Army Veteran Eddie Reyes fought in Vietnam. He showed us his wounds.
“So I got hit, shrapnel here, ripped my leg up. I got hit here, shrapnel in my arm here," he said.
He's a highly decorated veteran who lost friends and family in the Vietnam conflict. So now he wonders why Latinos and other veterans of color are not represented in commemorative merchandise.
"There is nothing in here for veterans of color, everybody is white," he said.
Reyes says if you look in catalogs and on websites for the top 18 companies that sell veteran wear, you won't find minorities or women.
"They are all white, Anglo men, and once again nothing wrong with that... they are our brothers... but we were right there in the foxhole with them," Reyes said.
He decided to do something about it and asked local artist Vincent Morin, Jr. to create artwork reflective of Latino and black veterans. Some of the artwork has now been made into t-shirts.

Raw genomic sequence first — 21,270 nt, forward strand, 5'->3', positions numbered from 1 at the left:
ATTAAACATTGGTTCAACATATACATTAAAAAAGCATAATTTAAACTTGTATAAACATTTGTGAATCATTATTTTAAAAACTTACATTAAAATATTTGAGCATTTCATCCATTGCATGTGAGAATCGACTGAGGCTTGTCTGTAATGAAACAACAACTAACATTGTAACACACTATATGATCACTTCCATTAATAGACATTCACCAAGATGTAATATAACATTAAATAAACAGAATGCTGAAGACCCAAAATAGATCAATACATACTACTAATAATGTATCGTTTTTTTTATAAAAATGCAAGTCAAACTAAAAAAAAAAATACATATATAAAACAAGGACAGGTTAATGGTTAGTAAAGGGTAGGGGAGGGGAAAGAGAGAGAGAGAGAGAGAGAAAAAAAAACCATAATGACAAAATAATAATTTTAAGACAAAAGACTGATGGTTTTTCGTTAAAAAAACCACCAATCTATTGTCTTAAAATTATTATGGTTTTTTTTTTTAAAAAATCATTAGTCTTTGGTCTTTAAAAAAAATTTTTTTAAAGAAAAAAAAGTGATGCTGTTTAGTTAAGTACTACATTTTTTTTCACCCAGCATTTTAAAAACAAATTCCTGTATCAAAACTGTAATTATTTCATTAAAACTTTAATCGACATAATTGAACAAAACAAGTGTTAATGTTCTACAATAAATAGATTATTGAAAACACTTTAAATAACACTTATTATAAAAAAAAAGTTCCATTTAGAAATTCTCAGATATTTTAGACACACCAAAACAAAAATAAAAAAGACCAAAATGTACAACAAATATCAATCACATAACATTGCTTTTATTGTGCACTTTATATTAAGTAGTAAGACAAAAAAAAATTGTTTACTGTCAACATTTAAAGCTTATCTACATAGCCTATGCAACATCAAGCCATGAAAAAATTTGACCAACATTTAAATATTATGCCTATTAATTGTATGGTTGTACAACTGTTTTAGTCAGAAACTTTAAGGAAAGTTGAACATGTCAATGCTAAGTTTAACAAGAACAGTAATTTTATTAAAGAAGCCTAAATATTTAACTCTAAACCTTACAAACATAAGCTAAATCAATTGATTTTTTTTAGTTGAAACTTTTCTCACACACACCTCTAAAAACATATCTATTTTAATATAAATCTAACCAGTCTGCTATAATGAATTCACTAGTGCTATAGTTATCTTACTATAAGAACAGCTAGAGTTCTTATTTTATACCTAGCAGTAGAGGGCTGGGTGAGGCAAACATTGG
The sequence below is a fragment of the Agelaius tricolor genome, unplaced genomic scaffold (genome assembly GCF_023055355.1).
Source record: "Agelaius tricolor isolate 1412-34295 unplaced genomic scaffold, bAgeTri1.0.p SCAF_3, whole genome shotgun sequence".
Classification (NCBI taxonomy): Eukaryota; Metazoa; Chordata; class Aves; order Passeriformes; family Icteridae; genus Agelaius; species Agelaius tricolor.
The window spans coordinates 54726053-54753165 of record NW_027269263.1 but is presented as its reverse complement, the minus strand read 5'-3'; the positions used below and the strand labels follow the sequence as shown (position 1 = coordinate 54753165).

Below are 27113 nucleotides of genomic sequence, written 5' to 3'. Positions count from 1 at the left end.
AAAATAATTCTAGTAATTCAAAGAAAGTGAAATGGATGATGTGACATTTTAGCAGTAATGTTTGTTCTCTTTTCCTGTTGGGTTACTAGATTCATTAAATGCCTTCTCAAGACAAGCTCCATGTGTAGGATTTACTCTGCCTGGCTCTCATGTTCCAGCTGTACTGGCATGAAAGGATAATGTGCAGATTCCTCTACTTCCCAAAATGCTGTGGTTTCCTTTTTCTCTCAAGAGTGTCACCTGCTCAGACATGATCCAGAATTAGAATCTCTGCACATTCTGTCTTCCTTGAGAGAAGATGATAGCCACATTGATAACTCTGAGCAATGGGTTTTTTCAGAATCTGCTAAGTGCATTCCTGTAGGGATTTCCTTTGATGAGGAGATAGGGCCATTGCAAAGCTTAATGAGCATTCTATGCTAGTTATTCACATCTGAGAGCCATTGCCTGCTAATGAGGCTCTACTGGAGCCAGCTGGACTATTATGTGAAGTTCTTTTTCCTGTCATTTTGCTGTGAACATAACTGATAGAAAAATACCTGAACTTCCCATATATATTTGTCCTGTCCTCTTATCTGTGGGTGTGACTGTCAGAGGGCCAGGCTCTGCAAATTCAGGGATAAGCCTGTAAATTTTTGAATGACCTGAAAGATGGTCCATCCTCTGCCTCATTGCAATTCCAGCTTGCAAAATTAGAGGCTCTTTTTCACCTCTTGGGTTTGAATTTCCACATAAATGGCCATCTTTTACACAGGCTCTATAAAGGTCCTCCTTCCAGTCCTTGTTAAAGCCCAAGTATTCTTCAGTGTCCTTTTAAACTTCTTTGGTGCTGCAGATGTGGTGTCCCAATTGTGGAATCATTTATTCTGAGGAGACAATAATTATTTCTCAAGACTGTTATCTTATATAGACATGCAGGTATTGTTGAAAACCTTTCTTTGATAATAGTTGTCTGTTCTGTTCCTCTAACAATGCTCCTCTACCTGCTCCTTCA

"Include our culture, nuestra cultura, because that was all part of us," Reyes said.
One of the drawings is called La Bendicion. It depicts a Latino veteran with an angel standing over him.
"Most of us were Catholic in Vietnam. We wore rosaries, we had tattoos of the Virgin Mary. None of that is anywhere and no one can appreciate the culture unless we show it or appreciate it," he said.
Reyes says this isn't about money but about being represented... so that veterans of color can proudly wear t-shirts that reflect their sacrifice and service.